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Monday, 3 September, 2001, 15:59 GMT 16:59 UK
Wild deer may go on pill
Deer herd
Britain's deer population is growing out of control
Britain's wild deer could be given contraception to stop their population spiralling out of control.

The free-roaming animals do considerable damage to the countryside - but they could also spread foot-and-mouth disease.

Experts say that if it entered the wild population, it would become almost impossible for Britain to regain its disease-free status.

The British Deer Society says birth control must be considered to keep the population down.

Deer close-up
Foraging deer damage crops and plant life

The society estimates that numbers have increased from 1.25 million to about two million in the past decade.

It is notoriously difficult to administer birth control to wild animals.

But culling would be too unpopular with the public, the society says.

It says birth control measures must be considered to keep the population down.

Thriving species

The society is also calling for research into the spread of deer.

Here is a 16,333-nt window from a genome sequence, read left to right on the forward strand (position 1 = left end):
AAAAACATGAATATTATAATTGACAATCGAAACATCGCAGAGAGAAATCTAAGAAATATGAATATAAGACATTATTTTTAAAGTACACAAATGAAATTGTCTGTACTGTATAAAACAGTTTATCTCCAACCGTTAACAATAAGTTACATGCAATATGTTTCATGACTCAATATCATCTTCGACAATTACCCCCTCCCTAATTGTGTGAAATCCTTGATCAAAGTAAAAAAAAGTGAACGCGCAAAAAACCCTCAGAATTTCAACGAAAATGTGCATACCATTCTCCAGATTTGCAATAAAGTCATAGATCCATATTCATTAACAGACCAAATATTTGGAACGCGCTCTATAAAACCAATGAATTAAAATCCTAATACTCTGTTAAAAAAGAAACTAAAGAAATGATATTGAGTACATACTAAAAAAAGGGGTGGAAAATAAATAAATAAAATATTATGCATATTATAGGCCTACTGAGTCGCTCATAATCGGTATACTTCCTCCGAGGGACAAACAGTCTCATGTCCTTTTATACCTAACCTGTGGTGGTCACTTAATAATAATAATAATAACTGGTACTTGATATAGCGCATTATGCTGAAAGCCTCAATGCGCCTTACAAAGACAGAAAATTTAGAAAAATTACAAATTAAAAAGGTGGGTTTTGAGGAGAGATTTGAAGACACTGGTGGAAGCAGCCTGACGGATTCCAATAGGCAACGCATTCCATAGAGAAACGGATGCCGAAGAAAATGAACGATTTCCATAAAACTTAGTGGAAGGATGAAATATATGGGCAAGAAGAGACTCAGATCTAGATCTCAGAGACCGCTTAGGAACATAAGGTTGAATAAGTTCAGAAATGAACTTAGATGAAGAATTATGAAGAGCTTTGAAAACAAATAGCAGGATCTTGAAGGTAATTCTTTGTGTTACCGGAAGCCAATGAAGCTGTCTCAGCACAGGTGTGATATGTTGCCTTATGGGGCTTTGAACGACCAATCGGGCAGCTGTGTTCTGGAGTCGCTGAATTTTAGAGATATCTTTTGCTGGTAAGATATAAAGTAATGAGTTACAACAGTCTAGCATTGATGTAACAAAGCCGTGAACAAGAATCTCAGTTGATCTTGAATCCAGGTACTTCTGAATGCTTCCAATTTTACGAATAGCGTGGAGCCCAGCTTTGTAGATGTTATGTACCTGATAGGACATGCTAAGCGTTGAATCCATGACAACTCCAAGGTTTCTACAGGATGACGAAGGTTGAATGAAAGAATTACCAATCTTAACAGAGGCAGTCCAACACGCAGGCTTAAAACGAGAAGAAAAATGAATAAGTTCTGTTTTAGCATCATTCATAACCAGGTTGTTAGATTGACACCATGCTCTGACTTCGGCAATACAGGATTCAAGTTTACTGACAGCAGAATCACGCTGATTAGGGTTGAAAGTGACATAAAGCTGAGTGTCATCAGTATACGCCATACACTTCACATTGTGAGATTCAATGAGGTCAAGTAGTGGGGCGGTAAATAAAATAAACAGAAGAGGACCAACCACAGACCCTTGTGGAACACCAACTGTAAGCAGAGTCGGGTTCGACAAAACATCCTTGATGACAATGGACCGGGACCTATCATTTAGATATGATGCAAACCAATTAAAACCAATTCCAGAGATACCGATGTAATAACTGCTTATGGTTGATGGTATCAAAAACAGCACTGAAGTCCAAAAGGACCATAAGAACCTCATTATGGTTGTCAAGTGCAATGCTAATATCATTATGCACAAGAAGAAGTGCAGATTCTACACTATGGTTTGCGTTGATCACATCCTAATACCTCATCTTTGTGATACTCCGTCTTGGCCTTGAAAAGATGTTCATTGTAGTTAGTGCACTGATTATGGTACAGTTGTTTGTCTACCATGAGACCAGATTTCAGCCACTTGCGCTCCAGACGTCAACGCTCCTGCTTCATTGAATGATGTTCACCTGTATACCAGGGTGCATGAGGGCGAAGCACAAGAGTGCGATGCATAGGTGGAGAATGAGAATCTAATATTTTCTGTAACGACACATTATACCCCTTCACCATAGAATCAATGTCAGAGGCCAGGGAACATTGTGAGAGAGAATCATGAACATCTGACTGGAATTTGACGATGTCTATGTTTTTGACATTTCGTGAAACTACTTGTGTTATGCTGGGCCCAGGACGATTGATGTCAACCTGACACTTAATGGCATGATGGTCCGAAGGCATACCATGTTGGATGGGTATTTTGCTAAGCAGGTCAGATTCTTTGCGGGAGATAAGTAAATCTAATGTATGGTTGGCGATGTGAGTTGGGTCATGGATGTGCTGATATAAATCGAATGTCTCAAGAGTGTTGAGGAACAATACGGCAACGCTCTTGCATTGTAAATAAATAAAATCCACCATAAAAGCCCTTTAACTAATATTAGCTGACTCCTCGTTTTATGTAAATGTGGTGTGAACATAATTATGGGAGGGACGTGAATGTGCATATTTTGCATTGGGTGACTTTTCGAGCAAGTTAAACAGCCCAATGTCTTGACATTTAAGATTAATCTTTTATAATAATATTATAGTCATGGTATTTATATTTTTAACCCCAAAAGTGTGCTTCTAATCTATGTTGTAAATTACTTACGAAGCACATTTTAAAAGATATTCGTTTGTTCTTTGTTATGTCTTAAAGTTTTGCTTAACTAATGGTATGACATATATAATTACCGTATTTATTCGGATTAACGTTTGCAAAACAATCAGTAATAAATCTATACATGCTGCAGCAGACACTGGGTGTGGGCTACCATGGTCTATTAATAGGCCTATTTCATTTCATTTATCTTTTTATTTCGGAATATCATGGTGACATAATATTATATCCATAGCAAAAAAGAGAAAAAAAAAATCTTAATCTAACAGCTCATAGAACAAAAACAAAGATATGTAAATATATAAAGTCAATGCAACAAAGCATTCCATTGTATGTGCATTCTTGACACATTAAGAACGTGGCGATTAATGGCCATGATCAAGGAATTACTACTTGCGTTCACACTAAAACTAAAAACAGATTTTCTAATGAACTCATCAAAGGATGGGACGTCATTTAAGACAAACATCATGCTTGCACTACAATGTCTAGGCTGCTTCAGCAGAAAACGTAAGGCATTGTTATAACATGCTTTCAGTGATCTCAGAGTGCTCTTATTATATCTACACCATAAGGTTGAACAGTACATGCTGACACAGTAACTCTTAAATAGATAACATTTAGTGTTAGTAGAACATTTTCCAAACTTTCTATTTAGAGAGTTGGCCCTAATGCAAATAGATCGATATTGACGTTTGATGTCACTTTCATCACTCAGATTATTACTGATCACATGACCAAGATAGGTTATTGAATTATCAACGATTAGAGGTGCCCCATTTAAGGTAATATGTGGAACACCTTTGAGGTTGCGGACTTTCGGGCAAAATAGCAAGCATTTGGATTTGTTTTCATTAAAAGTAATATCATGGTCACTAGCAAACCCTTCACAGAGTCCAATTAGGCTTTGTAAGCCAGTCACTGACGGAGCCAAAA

In the middle of the last century they were rare in many parts of England.

Now they are widespread throughout the country.

The growth of woodland habitat is helping Britain's six deer species to thrive.

Ecological threat

Tiny muntjak deer, which first escaped from wildlife parks 100 years ago, are now found across central and eastern England.

Their spread is down to their ability to breed prolifically, and to live on plants that are normally poisonous to other animals, such as yew and rhododendron.

Wild wolf
One idea was for wolves to control deer numbers
A government advisory body, the Deer Initiative, found that the size of the overall deer population is out of balance with the environment.

They are causing increasing damage to newly-planted woodland, wild flowers, crops and even gardens.

They also cause 40,000 road accidents each year, sometimes resulting in human deaths.

In some areas, mirrors have been set up beside roads to reflect car headlights into verges frightening deer away.

Alternatives to contraception and culling by humans have also been suggested.

Two years ago, an Aberdeen University zoologist called for the re-introduction of wolves into the Scottish Highlands to prevent a population explosion of red deer.

Dr Martyn Gorman, vice chairman of the UK Mammal Society, said wolves once numbered several thousand in the British Isles, and could redress the ecological balance.

See also:

09 Dec 00 | Scotland
Castaways' illegal deer kill
17 Sep 99 | Sheffield 99
Call for return of Scottish wolves
01 Jul 99 | Sci/Tech
Leaf deer takes a bow
29 Nov 97 | Background
Deerhunting and deerstalking factfile
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